the early twentieth century, bovine TB probably killed more animals in the
United States than all other diseases combined. To control it, the government launched a successful testing
program. Historians say animal doctors
ordered the destruction of about four million cattle between nineteen seventeen
and nineteen forty.
American state of Michigan has been fighting tuberculosis in cattle. Experts identified wild deer as the source
of infection. The neighboring state of
Minnesota and the western state of California have also had to deal with TB in
cattle and deer.
and wild deer can infect each other -- for example, if they share cattle feed
left in fields during winter. Possible
solutions might include building fences or leaving smaller amounts of hay.
say the most effective form of control is to destroy cattle herds that have
been exposed to bovine tuberculosis.
This prevents any chance that infected cows might be moved to another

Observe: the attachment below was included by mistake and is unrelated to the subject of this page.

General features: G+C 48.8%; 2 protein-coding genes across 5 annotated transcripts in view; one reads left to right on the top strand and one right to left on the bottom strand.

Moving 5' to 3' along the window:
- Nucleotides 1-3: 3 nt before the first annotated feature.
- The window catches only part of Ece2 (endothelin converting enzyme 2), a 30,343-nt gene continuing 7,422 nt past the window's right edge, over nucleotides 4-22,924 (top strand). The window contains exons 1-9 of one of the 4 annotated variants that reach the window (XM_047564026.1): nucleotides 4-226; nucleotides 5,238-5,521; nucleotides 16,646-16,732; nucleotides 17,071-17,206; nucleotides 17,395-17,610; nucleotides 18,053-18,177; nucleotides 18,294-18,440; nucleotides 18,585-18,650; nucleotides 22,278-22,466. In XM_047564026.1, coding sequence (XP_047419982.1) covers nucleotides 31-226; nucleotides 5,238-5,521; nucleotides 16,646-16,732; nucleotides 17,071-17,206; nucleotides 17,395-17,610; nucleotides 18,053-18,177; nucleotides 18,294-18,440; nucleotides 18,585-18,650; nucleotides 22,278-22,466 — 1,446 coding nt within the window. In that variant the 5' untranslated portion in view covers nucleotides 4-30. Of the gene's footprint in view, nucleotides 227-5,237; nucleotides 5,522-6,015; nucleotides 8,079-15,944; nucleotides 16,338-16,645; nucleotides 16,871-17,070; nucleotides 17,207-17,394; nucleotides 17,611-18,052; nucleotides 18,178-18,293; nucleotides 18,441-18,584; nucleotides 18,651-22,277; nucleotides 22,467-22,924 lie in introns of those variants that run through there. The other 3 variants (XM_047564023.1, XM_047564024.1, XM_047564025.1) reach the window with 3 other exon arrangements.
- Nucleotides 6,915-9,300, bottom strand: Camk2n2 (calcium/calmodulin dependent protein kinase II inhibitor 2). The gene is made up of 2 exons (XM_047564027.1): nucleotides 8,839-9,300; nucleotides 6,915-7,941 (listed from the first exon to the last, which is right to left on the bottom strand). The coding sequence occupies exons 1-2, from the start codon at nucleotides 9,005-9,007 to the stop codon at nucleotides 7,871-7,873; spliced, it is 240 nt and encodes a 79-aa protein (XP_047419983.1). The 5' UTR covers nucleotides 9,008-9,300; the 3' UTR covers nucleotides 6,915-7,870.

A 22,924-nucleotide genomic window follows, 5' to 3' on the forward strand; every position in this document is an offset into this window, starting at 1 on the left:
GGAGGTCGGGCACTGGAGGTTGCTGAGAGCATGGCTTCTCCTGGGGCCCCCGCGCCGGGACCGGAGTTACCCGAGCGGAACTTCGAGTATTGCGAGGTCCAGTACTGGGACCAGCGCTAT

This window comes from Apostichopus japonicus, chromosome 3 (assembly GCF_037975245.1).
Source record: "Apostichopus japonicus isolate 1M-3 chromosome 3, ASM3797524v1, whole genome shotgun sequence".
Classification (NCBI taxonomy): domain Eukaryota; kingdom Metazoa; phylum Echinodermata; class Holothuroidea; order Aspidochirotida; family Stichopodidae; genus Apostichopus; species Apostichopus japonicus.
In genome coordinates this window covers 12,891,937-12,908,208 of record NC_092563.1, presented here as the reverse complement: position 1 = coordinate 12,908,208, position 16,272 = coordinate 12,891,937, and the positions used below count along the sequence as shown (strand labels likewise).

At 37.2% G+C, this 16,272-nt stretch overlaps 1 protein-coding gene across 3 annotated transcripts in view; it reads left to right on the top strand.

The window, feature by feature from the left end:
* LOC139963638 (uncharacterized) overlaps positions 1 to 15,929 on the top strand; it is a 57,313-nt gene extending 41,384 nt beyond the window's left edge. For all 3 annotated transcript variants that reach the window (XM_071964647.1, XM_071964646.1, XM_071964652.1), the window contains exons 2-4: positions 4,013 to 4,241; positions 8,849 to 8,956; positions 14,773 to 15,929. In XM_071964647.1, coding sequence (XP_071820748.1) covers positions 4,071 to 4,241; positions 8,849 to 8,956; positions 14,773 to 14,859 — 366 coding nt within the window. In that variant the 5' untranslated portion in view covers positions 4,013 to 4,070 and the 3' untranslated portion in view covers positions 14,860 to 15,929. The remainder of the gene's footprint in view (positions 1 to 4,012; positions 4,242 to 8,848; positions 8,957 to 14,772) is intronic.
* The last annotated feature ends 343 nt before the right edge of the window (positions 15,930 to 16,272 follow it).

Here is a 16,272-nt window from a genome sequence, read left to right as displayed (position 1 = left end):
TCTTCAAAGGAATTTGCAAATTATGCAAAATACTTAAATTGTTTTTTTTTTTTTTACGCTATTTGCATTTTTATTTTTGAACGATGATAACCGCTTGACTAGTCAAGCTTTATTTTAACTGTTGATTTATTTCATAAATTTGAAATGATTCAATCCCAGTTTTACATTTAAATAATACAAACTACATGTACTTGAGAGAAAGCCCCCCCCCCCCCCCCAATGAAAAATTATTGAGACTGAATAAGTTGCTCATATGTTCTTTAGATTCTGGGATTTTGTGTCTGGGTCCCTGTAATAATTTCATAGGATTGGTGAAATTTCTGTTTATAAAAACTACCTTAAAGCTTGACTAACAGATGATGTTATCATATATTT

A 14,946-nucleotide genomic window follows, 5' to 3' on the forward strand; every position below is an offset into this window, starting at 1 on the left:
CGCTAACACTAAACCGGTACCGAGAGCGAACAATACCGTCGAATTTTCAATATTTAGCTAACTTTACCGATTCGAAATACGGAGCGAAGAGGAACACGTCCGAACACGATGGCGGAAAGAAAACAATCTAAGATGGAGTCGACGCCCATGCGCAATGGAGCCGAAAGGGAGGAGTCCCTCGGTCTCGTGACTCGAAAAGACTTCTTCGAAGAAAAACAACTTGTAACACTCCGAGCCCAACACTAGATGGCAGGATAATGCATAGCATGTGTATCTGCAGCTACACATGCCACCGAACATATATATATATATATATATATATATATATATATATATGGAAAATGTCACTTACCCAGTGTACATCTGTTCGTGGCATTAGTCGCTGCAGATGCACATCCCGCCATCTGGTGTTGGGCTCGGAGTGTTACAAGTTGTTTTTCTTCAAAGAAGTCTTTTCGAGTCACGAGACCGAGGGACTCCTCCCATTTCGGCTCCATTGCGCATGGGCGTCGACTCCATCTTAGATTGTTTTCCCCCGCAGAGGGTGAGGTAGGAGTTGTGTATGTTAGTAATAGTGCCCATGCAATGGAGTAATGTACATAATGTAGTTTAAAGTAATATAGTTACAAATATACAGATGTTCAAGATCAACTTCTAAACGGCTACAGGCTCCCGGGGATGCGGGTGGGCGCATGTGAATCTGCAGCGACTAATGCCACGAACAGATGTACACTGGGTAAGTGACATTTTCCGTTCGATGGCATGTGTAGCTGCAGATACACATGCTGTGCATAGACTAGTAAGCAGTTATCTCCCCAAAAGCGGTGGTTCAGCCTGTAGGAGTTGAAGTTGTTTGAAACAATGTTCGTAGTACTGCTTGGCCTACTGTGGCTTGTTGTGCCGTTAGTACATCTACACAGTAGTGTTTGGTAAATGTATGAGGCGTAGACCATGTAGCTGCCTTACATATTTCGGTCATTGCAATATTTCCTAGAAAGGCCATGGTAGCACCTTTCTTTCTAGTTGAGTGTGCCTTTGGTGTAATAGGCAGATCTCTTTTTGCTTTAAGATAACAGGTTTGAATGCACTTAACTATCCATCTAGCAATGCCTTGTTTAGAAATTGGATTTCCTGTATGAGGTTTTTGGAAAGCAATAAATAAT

In April, the United States Department
of Agriculture announced the availability of nearly seventeen million dollars
in emergency assistance. The Department
said the money is meant for programs to fight bovine TB in California, Michigan
states are to use the money to destroy cattle herds shown to have
tuberculosis. The aid could also be
used to study the affected groups and identify the cause of infection.
new research suggests that England's Stonehenge served as a burial ground for hundreds
of years. Stonehenge has long been of
interest to archeologists and the public.
Thousands of people visit the area each year.
In the past, archaeologists thought that
burials at Stonehenge continued for only about one hundred years. Studies had shown human remains were buried
there between four thousand six hundred and four thousand seven hundred years
ago. That is about a century before the
famously large stones were placed there.
tests of human remains show burials instead took place at Stonehenge over a
period of about five hundred years.